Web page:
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The great majority of people, even highly successful C-level executives, seek new positions in a very haphazard manner.  As a result, many job hunters fail to find their dream position and simply settle for the first reasonable opportunity that comes along.  By carefully targeting the position you desire in the preliminary stage and reevaluating your plans and strategies throughout your campaign, you will avoid most of the problems and frustrations which plague a significant portion of today’s job seekers.

To succeed, however, you must be committed to achieving specific goals.  Of course, it’s relatively easy to formulate a course of action divorced from the reality of actually doing the task; particularly when you are likely to face setbacks and defeats when least expected.  While these reversals can be frustrating and shattering to the ego, you must continually move forward and never quit until you achieve your final objective.  Winners do not underestimate their abilities, since they know superior job-hunting skills can often compensate for lesser job qualifications.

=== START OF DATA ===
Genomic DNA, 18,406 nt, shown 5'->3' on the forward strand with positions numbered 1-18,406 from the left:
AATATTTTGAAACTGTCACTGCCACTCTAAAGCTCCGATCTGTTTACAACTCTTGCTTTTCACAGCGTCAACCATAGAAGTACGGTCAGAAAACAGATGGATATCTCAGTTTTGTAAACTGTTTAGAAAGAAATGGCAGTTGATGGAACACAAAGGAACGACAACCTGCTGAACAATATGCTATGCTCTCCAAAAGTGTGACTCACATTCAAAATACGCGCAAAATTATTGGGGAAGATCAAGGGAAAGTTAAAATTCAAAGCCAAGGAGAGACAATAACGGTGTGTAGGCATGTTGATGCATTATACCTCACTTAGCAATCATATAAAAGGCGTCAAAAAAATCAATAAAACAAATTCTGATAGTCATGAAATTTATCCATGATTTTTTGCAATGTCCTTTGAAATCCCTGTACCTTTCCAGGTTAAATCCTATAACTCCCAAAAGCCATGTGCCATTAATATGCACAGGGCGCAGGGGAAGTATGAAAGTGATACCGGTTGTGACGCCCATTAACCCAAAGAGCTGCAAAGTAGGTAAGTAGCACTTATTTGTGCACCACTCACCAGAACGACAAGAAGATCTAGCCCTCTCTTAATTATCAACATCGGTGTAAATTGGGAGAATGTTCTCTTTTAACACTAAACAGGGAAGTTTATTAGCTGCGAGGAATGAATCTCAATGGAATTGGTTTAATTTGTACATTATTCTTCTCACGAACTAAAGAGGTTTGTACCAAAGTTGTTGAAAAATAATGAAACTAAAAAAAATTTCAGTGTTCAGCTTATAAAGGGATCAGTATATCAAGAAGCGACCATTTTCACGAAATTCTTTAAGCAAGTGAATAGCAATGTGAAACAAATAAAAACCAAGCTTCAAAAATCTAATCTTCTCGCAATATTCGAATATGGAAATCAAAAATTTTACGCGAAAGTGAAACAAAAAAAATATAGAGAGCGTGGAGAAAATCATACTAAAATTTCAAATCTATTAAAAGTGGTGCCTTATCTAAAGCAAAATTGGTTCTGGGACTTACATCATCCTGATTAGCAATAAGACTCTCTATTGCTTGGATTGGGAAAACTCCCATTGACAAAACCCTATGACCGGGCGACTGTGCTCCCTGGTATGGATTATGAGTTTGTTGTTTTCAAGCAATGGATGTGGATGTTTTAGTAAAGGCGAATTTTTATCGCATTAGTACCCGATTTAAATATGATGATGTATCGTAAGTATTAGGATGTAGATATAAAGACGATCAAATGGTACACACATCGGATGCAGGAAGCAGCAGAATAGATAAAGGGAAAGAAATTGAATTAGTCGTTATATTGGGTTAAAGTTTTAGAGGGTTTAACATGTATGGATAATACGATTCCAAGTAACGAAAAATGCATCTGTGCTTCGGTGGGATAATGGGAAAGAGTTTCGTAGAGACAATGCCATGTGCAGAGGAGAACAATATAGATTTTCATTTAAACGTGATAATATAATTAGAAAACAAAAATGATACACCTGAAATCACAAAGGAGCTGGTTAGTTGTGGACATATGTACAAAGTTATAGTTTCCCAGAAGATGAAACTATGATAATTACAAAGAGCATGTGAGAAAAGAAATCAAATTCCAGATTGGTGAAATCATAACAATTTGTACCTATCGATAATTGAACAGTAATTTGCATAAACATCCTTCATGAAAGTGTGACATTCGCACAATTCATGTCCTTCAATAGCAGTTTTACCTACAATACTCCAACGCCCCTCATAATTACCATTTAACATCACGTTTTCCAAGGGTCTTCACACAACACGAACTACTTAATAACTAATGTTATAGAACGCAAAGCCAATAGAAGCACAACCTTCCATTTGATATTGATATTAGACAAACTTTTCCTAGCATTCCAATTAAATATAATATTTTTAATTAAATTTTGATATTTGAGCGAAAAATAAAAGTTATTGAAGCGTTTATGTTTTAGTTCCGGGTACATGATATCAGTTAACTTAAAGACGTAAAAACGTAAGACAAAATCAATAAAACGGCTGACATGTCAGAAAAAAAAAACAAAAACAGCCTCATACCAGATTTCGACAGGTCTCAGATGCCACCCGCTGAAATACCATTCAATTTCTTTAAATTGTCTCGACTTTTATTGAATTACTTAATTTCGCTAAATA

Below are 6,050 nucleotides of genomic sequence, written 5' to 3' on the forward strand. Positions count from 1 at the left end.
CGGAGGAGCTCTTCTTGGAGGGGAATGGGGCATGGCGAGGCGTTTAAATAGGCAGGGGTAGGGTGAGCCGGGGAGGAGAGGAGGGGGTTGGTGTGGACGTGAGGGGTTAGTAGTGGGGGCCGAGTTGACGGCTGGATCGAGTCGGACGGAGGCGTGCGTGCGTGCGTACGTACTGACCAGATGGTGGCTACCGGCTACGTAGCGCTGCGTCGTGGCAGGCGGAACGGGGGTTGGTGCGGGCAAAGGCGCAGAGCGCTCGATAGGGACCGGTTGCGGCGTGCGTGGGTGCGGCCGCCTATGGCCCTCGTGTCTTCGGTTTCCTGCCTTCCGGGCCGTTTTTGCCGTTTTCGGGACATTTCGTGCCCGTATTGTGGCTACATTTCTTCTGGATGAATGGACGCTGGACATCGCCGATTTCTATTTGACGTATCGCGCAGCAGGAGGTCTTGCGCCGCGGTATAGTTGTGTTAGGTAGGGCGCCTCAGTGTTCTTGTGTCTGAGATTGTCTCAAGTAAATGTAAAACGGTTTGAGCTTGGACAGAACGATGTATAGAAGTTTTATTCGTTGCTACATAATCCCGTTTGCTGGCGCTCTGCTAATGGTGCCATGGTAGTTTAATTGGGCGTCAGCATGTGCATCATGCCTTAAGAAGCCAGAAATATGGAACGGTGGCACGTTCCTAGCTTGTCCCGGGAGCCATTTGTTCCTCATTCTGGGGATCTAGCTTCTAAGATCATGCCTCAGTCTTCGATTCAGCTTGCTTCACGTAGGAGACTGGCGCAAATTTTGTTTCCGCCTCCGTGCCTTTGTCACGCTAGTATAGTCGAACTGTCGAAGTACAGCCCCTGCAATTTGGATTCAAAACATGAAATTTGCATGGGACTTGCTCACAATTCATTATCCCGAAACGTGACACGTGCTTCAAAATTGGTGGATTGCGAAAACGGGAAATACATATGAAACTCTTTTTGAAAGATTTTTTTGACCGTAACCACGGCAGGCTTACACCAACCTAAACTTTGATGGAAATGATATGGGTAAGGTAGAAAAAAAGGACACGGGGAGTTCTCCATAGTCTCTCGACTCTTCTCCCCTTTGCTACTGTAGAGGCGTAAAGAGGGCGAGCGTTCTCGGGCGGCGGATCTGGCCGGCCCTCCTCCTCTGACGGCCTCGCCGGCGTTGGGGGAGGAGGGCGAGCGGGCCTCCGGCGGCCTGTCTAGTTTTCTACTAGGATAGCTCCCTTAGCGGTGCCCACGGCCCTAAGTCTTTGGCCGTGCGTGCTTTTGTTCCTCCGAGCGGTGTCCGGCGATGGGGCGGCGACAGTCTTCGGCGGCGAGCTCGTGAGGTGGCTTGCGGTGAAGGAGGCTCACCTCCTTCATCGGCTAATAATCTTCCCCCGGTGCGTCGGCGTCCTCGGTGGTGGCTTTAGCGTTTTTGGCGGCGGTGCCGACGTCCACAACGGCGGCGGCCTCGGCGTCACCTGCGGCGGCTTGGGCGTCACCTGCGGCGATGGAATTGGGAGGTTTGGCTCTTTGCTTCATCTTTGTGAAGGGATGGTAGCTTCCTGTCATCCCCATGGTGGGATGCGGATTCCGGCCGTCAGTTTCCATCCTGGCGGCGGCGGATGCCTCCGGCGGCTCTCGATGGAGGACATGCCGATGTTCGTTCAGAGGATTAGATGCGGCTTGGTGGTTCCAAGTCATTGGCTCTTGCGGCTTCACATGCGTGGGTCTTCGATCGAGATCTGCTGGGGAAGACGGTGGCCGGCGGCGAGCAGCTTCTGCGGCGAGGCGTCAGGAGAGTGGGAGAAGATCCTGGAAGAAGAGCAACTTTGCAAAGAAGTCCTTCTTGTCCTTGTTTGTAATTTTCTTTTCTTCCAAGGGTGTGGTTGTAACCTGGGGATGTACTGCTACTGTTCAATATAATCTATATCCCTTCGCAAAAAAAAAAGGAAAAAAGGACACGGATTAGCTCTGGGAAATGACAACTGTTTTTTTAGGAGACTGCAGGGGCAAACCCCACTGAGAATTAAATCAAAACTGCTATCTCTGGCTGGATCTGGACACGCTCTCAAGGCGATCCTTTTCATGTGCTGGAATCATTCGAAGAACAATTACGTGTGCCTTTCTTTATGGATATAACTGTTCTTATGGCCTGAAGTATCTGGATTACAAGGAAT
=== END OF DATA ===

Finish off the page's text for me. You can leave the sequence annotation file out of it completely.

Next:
Achieving success with your written materials (e.g., executive resume, cover letter, leadership profile, branding statement, etc.) requires that you carefully identify and merchandise those qualifications and achievements that are most closely related to your current job objective.  In other words, to optimize the impact of your credentials with potential employers, your written communications must clearly support “who you want to be” and not “who you have been.”  This concept is referred to as “targeting your job objective,” although it tends to be ignored by a significant number of executive job hunters.  By targeting your credentials, not only will you create an interest on the part of the employer to see you, but it will continue selling for you throughout the entire interview and negotiation process.

In order to make your executive resume produce, you must also use it in a very skillful way.  Since timing is so critical, and the competition is so fierce, luck will play a significant role in your job-hunting activities.  In fact, your chance of reaching a company at the exact moment they have an opening for your specific background is slim.  This means it may take hundreds, if not thousands, of personal contacts to generate a single job offer.  None of this, however, means you can’t be much more successful than the average job hunter, provided you remember that the more contacts you make, the more potential opportunities you will be able to explore.